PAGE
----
NLRB Advice Arm OKs McD's Suppression Of Fight Video

By Braden Campbell
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Law360 (December 14, 2020, 8:24 PM EST) -- A Chicago McDonald's did not violate federal labor law by telling workers to delete video of a fight between customers and workers over wait times and masking rules, a National Labor Relations Board attorney said in one of three new guidance letters tied to the COVID-19 pandemic.

The restaurant did not violate workers' rights by enforcing its rules against workplace video recordings because it did not suppress union activity when it did so, an attorney in the agency's advice division said in the Nov. 3 letter. The advice division directed the agency's Chicago office not to bring an unfair labor practice case against the restaurant.

"Although two employees engaged in this activity, there is no evidence that they coordinated their actions in any way," the advice division said. "Nor is there any evidence that any employees discussed workplace safety issues arising from the fight, much less sought to induce or encourage group action."

The NLRB periodically issues guidance letters from the advice division, a unit within the Office of the General Counsel that answers novel legal questions posed by officials in the agency's regional offices. In two other pandemic-related letters released Monday, the advice division said a pipe manufacturer did not violate federal law by refusing a union's request to bargain over hazard pay while their contract was active, and that a nurses' union did not bargain in bad faith when it declined some contract talks with a Philadelphia hospital.

In the McDonald's case, the agency's Chicago office asked how to handle a charge by the Service Employees International Union's fast food organizing arm accusing the restaurant of stifling workers' organizing rights.

In July, two workers recorded video of a fight between workers and customers and posted their recordings to social media, according to the letter. A manager later told them to turn the videos over to supervisors and delete the files and posts under company policies, but did not discipline the workers.

The advice division told the Chicago office not to bring a case because "there is no evidence the employees acted for mutual aid or protection," as the National Labor Relations Act empowers workers to do. Nor did the company give workers the impression that it meant to discourage organizing activity or would in the future, the division said.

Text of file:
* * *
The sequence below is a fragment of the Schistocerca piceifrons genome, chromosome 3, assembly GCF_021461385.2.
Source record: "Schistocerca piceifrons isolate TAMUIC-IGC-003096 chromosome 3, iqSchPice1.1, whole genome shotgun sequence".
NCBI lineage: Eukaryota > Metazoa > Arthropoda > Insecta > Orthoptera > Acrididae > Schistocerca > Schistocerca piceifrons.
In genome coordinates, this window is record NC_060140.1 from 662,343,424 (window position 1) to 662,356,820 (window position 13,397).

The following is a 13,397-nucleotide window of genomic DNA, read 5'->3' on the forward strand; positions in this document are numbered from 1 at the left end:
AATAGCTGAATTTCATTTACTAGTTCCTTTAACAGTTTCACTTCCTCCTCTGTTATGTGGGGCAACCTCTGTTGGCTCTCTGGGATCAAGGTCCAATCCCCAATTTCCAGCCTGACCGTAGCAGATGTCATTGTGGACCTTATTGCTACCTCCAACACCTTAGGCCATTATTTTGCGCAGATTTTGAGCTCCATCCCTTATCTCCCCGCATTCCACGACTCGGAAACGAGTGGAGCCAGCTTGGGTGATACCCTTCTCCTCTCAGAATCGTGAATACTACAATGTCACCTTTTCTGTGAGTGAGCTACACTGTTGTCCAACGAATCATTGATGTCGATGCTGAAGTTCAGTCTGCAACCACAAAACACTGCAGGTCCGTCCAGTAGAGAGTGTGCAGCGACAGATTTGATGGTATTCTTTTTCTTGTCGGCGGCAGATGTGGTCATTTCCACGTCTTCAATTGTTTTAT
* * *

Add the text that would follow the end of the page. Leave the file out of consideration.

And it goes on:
In another letter, the advice division told the New Orleans office not to accuse an Arkansas pipe maker of violating its duty to bargain with a Teamsters local by refusing its request to negotiate over hazard pay.

NLRB case law holds that employers and unions are not obligated to bargain over issues covered in active contracts absent a "reopener provision" empowering parties to demand midterm negotiations. Additionally, parties often negotiate "zipper clauses" explicitly foreclosing talks over issues not covered by their contracts.

In this case, the parties' collective bargaining agreement addresses wages, the advice division said in the Nov. 13 letter. To the extent the wage provision arguably leaves open the subject of hazard pay, a zipper clause blocks talks, it said.

In the final pandemic-related letter, the advice division told the Philadelphia office not to bring a suit alleging the Pennsylvania Association of Staff Nurses and Allied Professionals stonewalled contract talks with Albert Einstein Hospital by refusing to bargain remotely. Though the union declined invitations to negotiate in March and May, it continued to bargain via email through August, when the parties resumed in-person talks, the advice division said in the Nov. 18 letter.

The agency also released a January 2013 letter by the advice division's then-leader Barry Kearney, saying Gamestop violated the NLRA by making workers give up their rights to file class actions. The U.S. Supreme Court has since said so-called class action waivers do not violate workers' labor rights.

Because the NLRB only releases advice memos after it closes the cases the letters address, it sometimes makes letters public long after they're sent.

--Editing by Haylee Pearl.

For a reprint of this article, please contact reprints@law360.com.

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